The "Dissertatio" or public lecture was systematically presented with the following sections or chapters, introduced by an informative short autobiography (Praefatio ad Lectorem/"Preface to the Reader").31This "Preface" suggests that Capitein adhered to some form of eighteenth-century dispensationalism because his point of departure is to live in obedience to the nature of the New Covenant or New Dispensation according to which the worship of God was no longer restricted to one place or one race. To verify his point, he quotes Hosea 2:23 ("I will say to those who are not my people. 'You are my people") as well as Joel 2:28 ("Then afterward I will pour out my spirit on all flesh").32 These Old Testament prophecies were cited also by Peter in his speech at Pentecost in Acts 2 and motivated Capitein to work towards his missionary ideals of proclaiming the Christian message to all people, as he attempted to do at Elmina. The biblical interpretation illustrated by Capitein's references to these Old Testament texts supports the assumption that the eighteenth century "was the period of the direct reading of the 'plain' text" (sensus plenior).33According to dispensationalism, this New Covenant will be facilitated in the future with the coming of the Messiah to establish a kingdom that will extend to the furthest shores of the world.34

In the first chapter, slavery is defined in such a way that any voluntary enslavement should rather be considered as servitude and not as slavery, thus, the overall argument is summarised.35 This appeal to classic philosophers such as Seneca is typical of the rationalism that permeated the intellectual discourse of the eighteenth century.36

The ancient origin of slavery is pointed out in the second chapter and it is argued that all societies in the past have made use of slavery. Capitein was aware of the diverging opinions of when slavery originated but he dismissed this divergence as "conjectures" and agreed with those who accepted "that slavery arose soon after the flood."37 While accepting Moses as the author of Genesis, Capitein referred to Gen 9:25 as the reason for his conviction that slavery began after the flood. In a brief but seminal argument, Capitein stated that, "because Ham mocked his father's nudity, the descendants of Ham, who had this miserable condition imposed on him before his brothers, would bear the mark of perpetual punishment, so that he would be a 'slave of slaves to his brothers' (eved avadim !'echayu)."38It is ironical that Gen 9:25 does not refer to the cursing of Ham but to the cursing of his son, Canaan. Parker provides an informative discussion of the Dutch theological context within which slavery is not linked to the Fall in Gen 3 but to the so-called curse of Ham in Gen 9 that "magnifies the Fall" as well as the presentation of Africans as "sons of Ham."39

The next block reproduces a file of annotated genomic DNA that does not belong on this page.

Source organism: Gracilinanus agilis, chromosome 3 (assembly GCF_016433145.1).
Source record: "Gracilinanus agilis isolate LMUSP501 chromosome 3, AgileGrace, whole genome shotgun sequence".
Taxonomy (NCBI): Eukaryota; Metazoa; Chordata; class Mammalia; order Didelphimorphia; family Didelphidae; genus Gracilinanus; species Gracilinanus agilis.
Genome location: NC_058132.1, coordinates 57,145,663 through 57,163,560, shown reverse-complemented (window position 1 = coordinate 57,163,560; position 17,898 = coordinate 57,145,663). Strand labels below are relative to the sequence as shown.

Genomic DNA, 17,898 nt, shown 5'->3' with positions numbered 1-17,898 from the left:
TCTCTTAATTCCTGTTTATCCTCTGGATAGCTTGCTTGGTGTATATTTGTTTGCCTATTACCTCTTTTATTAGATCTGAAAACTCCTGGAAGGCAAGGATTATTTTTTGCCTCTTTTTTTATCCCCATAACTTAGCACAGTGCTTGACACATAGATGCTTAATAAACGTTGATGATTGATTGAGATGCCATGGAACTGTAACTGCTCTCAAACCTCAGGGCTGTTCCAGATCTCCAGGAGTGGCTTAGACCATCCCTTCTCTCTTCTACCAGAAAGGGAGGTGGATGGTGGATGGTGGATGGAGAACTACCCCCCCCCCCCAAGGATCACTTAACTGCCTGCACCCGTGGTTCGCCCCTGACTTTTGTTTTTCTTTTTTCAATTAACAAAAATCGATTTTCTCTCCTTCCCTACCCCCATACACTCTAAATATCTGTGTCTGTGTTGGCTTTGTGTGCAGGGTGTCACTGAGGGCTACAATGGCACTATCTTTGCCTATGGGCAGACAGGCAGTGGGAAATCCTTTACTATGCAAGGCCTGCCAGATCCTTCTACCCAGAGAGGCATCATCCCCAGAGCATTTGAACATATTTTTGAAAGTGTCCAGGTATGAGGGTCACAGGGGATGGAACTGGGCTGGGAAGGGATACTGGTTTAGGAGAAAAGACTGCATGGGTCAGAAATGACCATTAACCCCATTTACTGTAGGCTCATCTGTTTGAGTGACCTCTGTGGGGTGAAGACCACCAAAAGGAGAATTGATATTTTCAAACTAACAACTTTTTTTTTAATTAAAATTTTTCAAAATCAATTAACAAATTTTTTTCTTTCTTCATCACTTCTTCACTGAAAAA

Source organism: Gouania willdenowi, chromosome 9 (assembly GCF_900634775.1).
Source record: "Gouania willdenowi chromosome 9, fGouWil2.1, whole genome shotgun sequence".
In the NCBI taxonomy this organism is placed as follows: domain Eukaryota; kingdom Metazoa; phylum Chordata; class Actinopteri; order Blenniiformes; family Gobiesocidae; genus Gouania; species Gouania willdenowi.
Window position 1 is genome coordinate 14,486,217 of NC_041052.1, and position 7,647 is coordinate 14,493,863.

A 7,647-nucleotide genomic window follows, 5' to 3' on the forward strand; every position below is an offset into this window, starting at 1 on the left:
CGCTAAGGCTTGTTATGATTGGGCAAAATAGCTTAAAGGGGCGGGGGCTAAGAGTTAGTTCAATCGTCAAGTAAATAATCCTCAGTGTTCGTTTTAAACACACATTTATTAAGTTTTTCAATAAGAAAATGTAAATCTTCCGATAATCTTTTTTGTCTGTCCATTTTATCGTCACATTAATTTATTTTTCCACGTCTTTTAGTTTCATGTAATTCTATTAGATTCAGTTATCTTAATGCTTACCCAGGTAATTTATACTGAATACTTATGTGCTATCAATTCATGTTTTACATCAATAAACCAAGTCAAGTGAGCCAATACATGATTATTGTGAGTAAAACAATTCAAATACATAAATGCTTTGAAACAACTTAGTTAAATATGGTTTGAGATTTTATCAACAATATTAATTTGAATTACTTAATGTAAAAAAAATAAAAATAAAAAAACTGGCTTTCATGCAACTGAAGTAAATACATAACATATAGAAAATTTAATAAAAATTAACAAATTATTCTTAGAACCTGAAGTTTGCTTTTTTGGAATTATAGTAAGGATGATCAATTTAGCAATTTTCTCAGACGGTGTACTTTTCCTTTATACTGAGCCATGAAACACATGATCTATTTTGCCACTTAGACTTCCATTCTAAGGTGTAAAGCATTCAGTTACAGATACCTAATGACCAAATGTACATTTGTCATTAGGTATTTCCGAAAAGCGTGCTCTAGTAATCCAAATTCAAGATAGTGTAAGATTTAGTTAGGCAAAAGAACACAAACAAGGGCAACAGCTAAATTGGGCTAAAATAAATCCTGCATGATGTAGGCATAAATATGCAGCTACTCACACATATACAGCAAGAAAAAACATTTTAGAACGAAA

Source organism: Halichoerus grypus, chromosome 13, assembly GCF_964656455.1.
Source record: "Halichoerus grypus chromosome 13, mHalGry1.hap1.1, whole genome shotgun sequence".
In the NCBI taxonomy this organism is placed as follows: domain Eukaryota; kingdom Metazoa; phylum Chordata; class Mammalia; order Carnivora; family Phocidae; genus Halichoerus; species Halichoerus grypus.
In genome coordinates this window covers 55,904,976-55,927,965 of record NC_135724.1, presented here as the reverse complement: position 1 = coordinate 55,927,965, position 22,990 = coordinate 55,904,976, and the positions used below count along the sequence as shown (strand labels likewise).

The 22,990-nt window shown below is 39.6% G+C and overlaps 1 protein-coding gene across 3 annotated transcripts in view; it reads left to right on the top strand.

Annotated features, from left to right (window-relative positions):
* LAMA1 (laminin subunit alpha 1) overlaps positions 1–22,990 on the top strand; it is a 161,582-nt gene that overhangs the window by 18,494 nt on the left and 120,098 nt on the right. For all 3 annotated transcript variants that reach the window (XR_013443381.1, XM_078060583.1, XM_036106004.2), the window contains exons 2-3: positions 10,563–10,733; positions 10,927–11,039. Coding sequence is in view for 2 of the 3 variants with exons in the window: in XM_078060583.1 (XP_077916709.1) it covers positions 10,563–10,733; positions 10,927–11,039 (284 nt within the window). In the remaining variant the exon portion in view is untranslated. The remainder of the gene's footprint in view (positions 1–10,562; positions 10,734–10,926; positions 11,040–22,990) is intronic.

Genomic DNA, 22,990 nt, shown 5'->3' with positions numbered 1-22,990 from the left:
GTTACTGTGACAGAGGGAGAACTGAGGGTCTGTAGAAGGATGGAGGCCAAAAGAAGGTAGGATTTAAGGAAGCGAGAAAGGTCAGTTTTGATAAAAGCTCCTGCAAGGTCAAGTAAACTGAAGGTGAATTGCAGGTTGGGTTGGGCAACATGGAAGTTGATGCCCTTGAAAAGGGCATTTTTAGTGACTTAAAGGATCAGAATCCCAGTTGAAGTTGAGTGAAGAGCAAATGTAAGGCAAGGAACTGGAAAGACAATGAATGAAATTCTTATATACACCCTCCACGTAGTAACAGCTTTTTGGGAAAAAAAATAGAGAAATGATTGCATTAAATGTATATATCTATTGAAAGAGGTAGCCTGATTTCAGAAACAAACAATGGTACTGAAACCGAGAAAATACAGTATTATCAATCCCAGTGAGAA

Although the Bible does not refer to skin colour in Gen 9 (the story of Noah and his sons), the biblical narrative was reformulated over centuries to change the cursing of Canaan to become a slave (anticipating the occupation of the Promised Land by the Israelites) into the cursing of Ham as an etiological "origins myth" that explained "the existence of black slavery."40 The development of a dual curse of Ham (being both black and a slave) seems to be the result of "historical forces affecting black Africans." For example, "the enslavement of blacks in ancient times, the Muslim conquests of North Africa, the commercial and cultural influences of Islam on Christian Europe," and last but not the least, "the development of the Atlantic slave trade (that) gave birth to the gradual and diverse expressions linking blackness and slavery, culminating in the Curse of Ham."41